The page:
Relief Bill Negotiations Gaining Steam

Relief Bill Negotiations Gaining Steam

( – As a second wave of layoffs hit America, workers are stuck in the middle between Democrats and Republicans who can’t agree on a relief bill. Compounding the issue is that millions of Americans are losing their jobs for a second time. Businesses are struggling to attract customers, and some governors recently ordered modified shutdowns to prevent the spread of COVID-19.

Late last week and early this week, neither Democrats nor Republicans appeared enthusiastic that a fifth relief bill would be agreed to anytime soon. On Tuesday evening, August 4, that sentiment began changing. Both parties now say they hope to have a deal done by the end of this week.

Economy Taking a Battering

With COVID-19 continuing to spread, businesses are struggling. In some states, governors have ordered bars and entertainment venues closed, and restaurants to reduce capacity to as little as 25%. In the first half of 2020, over 3,600 companies filed for bankruptcy or liquidation, 600 in June alone. The restaurant industry has been hit exceptionally hard thanks to social distancing and modified closures that limit capacity. Thousands of restaurants may not make it through the end of the year.

Unfortunately, what went around is coming around again.

Last week, 31% of employees who were recalled to work when state quarantines were lifted are now laid off a second time. Employers told another 26% they could be let go again. Additionally, economists say that it appears rehiring has also slowed down as businesses scale back or close permanently.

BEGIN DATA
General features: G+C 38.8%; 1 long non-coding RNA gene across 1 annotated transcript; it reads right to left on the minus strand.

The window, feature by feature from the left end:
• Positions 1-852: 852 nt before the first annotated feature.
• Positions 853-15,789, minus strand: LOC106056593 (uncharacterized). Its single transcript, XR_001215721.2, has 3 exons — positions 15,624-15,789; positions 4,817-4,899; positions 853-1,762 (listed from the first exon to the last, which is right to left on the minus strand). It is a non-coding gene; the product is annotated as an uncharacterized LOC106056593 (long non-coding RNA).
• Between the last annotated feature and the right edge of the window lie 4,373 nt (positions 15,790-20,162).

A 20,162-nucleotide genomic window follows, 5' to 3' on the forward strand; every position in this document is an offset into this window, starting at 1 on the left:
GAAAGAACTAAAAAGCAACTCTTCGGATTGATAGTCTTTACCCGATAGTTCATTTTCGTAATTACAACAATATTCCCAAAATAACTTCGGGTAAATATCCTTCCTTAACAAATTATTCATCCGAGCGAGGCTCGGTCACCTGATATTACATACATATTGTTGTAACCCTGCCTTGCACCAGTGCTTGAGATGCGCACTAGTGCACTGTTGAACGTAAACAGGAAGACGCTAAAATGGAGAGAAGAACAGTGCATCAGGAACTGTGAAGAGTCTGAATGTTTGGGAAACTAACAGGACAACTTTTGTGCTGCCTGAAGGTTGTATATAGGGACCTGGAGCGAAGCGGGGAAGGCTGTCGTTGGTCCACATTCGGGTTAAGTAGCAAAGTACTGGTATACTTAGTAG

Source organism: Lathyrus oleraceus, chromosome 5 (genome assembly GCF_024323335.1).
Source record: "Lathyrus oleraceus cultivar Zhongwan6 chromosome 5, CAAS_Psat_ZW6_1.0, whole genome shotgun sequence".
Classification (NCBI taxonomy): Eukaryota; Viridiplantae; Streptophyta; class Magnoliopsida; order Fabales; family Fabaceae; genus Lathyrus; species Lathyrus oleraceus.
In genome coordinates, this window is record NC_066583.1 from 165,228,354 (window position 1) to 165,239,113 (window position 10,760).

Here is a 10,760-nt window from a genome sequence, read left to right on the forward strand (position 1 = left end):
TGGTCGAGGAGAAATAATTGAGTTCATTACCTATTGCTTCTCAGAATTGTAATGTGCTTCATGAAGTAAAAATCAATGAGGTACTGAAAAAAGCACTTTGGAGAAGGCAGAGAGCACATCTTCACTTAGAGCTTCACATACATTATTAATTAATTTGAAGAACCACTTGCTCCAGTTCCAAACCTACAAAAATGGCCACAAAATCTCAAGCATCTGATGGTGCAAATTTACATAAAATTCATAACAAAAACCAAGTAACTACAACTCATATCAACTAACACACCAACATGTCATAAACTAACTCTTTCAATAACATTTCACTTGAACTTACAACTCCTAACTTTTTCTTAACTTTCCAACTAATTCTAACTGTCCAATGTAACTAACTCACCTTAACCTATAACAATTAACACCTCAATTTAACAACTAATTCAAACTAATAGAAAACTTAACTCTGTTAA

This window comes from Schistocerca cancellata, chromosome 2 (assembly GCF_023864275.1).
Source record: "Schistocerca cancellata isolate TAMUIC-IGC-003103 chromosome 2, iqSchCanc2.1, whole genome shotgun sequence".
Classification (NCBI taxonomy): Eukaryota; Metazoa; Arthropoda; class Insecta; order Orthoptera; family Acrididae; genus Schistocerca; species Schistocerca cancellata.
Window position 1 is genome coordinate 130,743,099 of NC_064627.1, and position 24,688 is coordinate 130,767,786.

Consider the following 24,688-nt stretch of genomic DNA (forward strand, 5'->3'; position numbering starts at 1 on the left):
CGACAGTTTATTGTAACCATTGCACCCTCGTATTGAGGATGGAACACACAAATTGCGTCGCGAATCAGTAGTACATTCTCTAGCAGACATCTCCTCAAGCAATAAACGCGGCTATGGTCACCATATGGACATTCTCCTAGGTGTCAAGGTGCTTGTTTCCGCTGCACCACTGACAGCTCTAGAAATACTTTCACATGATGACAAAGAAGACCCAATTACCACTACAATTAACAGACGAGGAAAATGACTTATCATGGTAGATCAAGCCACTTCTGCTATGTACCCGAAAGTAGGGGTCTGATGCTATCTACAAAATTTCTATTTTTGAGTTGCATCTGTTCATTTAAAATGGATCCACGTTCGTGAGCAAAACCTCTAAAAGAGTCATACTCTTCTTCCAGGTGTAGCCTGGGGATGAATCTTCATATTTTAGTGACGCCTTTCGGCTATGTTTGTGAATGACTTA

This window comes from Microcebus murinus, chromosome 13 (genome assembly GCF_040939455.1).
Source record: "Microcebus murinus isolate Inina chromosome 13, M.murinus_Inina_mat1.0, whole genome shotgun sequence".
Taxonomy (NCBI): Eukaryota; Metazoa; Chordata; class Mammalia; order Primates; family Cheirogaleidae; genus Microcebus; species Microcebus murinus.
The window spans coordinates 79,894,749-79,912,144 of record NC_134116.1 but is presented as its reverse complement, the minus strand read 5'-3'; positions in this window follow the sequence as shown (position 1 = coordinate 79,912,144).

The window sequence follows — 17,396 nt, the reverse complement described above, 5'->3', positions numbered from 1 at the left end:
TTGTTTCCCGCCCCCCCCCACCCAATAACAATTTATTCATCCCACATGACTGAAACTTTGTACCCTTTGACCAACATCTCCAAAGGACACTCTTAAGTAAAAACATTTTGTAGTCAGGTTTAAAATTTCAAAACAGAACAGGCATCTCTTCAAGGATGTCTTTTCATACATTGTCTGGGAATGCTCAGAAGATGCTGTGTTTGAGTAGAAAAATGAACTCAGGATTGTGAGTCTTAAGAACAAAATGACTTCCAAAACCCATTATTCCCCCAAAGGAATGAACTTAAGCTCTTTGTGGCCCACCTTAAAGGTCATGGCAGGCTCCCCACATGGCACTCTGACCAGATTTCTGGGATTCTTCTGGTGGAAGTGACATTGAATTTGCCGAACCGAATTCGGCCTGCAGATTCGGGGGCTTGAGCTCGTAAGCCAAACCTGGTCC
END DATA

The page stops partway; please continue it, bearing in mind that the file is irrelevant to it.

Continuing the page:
The latest unemployment estimates say 17 million Americans are out of a job, and more could be on the way as the reopening hasn’t been as strong as economists had hoped. A new ADP report released on Wednesday morning said private employers had hired for 167,000 jobs in July; that was well below the 1.5 million forecasted.

Relief Negotiations Struggle but an Agreement Could Be Soon

In the wake of the economic news, the expiration of the $600 federal unemployment benefit, and the potential for mass rental evictions and foreclosures, politicians on both sides of the aisle are feeling some heat. However, there remains much disagreement about what to do.

On Tuesday evening, Senate Minority Leader Chuck Schumer (D-NY) said negotiations with White House Chief of Staff Mark Meadows and Treasury Secretary Steven Mnuchin were progressing. He said both sides are making some concessions, but were still far apart on some crucial issues.

Four issues that neither side is compromising on up to this point are:

  1. The $600 per week unemployment benefit that Republicans say is too high and provides more money for some people than they earn working. Democrats say Americans are suffering at no fault of their own and need the help.
  2. Relief for states, though Republicans say it is a bailout for years or decades of mismanagement by high taxed liberal states.
  3. A moratorium on rental evictions.
  4. Repealing the $10,000 limit on state and local deductions passed in the 2017 tax bill.

The areas both parties agree upon are:

  1. A $1,200 direct payment to Americans.
  2. Extending funding for the Paycheck Protection Program (PPP) for small businesses.

Senate Majority Leader Mitch McConnell (R-KY) said he would not have total consensus from Republicans in the senate, and divisions exist about what to do. Therefore, he knows strong Democratic support will be needed in the senate to pass a bill. The majority leader said he was relying on the White House to hammer out the details with Democrats.

Stay tuned as this situation evolves.

By Don Purdum, Freelance Contributor

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